Muay Thai vs Kickboxing, stance and pace

Discussion in 'Muay Thai and Kickboxing' started by serr, Aug 2, 2015.

  1. serr

    serr Green Belt

    Jan 31, 2015
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    Beach in Cabo
    What's the difference and why is it like that? I noticed in Muay Thai, they assume that stalking tiger kind of pose and stand right in front of their opponent while exchanging and blocking blows. Kickboxing seems to have more movement across the ring in general. Is it just a style thing or culture thing where in Muay Thai you're not expected to move around so much? I personally train Muay Thai, but I seem like I am the kind to move around more like in kickboxing, it looks flashier, but I'm wondering why the two fights differ so much in their movement across the ring, stance and pace?
  2. insomniacl

    insomniacl Blue Belt

    Jan 2, 2007
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    One reason is scoring: punches and low kicks tend to score less in muay thai, you have to visibly hurt your opponent with them to be valuable. Knees and middle kicks score more, which is why you tend to see muay thai fights where they just kick back and forth until they clinch and knee. I guess this is an aesthetic preference, whereas westerners enjoy seeing punching a lot more.

    Muay thai fights in Thailand are also always 5 rounders, where kickboxing is sometimes 3 only. The first two rounds are usually taken easy by the fighters and scored as even, for the benefit of the gamblers to give them time to make a pick, set odds and make bets.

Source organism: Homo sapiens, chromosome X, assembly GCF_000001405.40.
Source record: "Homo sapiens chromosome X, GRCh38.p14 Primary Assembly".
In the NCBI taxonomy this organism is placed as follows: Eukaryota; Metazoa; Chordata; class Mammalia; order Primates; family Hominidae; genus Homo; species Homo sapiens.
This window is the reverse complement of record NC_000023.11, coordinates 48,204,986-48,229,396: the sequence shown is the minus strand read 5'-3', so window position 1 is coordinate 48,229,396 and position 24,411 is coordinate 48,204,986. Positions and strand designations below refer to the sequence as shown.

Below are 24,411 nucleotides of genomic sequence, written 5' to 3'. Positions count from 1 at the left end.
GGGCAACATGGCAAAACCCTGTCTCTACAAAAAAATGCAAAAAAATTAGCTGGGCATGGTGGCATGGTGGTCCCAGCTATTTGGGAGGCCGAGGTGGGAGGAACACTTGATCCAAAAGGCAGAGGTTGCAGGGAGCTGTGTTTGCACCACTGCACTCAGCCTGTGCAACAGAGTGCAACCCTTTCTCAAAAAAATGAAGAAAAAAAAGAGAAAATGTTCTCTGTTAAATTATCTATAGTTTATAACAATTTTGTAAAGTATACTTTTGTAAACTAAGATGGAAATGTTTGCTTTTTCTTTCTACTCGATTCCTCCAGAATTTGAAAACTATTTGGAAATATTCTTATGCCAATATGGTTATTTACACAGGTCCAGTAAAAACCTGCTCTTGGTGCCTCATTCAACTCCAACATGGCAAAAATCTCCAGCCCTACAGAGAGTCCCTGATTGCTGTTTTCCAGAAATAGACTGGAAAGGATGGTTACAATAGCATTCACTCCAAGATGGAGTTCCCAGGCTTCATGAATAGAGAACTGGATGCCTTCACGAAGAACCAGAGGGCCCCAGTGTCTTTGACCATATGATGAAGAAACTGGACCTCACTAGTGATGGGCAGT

Another thing that affects pace is that for Thai fighters, this is their job. They probably have to fight again in a few days, or a couple weeks. They're not going to go blasting low kicks into blocks and trading punches and risk damaging their body. Often you'll see in the 5th round the fighters dancing around because one has conceded, he knows he can't win on the scorecards unless he does something drastic.
  3. TonyK

    TonyK Brown Belt

    Oct 21, 2012
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    IMO a right adaptation of Muay Thai to kickboxing rules is more effective than what you probably mean as a "kickboxing" approach.

    I'm not saying that you should fight like Petboonchu in the kickboxing ring, but for example, an approach of someone like Steve Moxon or Albert Kraus, of starting and finishing everything with punch combos and traditional boxing head and foot movement supposedly seems "alpha" at first, but can get (and was) effectively stifled by someone who knows how to open and close range with kicks and straight punches, mixes all strikes available and knows when and how to clinch for a few seconds and move economically. That's how Sittichai, Kaew and Yod are doing great under kickboxing rules.

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